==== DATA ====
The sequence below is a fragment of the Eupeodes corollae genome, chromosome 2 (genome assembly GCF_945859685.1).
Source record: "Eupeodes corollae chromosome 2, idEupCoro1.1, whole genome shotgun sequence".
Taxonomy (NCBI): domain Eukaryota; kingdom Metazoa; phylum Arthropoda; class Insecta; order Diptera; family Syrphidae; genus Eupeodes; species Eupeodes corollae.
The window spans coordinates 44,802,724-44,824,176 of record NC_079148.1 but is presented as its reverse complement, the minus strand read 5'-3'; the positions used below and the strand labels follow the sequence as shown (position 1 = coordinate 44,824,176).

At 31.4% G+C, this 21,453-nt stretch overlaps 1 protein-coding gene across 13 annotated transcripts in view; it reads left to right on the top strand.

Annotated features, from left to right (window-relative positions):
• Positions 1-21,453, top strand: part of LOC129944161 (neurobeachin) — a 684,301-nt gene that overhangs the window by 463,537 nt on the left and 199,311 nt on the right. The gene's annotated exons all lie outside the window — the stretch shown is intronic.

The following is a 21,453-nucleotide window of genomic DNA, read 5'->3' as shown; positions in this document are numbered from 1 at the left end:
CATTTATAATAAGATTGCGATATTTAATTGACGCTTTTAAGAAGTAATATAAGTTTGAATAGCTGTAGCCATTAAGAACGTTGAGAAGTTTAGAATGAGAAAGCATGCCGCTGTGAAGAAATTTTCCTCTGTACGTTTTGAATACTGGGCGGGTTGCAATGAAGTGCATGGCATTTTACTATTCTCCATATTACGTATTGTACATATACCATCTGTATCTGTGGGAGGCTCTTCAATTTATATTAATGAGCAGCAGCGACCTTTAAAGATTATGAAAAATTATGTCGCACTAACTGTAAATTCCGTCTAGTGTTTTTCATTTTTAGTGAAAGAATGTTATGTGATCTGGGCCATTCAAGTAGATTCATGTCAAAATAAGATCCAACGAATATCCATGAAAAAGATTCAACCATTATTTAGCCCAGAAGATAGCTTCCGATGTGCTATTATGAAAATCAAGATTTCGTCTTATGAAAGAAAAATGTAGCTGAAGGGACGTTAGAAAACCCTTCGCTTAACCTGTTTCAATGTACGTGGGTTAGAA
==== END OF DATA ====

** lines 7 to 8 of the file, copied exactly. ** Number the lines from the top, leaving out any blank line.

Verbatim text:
• Positions 1-21,453, top strand: part of LOC129944161 (neurobeachin) — a 684,301-nt gene that overhangs the window by 463,537 nt on the left and 199,311 nt on the right. The gene's annotated exons all lie outside the window — the stretch shown is intronic.

The following is a 21,453-nucleotide window of genomic DNA, read 5'->3' as shown; positions in this document are numbered from 1 at the left end: